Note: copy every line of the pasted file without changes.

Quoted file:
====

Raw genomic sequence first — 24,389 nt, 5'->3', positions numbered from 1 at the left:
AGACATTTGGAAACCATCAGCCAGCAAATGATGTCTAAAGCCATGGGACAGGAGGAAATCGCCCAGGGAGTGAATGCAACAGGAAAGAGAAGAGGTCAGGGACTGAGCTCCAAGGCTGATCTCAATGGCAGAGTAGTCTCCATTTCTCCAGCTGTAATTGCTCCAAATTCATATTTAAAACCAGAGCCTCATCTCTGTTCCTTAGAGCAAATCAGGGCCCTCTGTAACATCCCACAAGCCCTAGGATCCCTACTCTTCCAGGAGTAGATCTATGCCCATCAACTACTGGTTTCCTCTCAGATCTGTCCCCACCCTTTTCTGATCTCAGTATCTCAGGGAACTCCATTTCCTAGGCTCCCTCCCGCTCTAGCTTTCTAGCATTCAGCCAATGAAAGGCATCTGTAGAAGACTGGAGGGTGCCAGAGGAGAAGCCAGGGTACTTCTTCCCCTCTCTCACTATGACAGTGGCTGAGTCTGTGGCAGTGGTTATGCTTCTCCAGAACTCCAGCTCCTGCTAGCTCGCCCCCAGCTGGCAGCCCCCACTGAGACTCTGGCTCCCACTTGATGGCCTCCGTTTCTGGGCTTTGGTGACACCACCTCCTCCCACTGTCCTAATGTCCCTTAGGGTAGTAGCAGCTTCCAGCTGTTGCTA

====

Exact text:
Raw genomic sequence first — 24,389 nt, 5'->3', positions numbered from 1 at the left:
AGACATTTGGAAACCATCAGCCAGCAAATGATGTCTAAAGCCATGGGACAGGAGGAAATCGCCCAGGGAGTGAATGCAACAGGAAAGAGAAGAGGTCAGGGACTGAGCTCCAAGGCTGATCTCAATGGCAGAGTAGTCTCCATTTCTCCAGCTGTAATTGCTCCAAATTCATATTTAAAACCAGAGCCTCATCTCTGTTCCTTAGAGCAAATCAGGGCCCTCTGTAACATCCCACAAGCCCTAGGATCCCTACTCTTCCAGGAGTAGATCTATGCCCATCAACTACTGGTTTCCTCTCAGATCTGTCCCCACCCTTTTCTGATCTCAGTATCTCAGGGAACTCCATTTCCTAGGCTCCCTCCCGCTCTAGCTTTCTAGCATTCAGCCAATGAAAGGCATCTGTAGAAGACTGGAGGGTGCCAGAGGAGAAGCCAGGGTACTTCTTCCCCTCTCTCACTATGACAGTGGCTGAGTCTGTGGCAGTGGTTATGCTTCTCCAGAACTCCAGCTCCTGCTAGCTCGCCCCCAGCTGGCAGCCCCCACTGAGACTCTGGCTCCCACTTGATGGCCTCCGTTTCTGGGCTTTGGTGACACCACCTCCTCCCACTGTCCTAATGTCCCTTAGGGTAGTAGCAGCTTCCAGCTGTTGCTA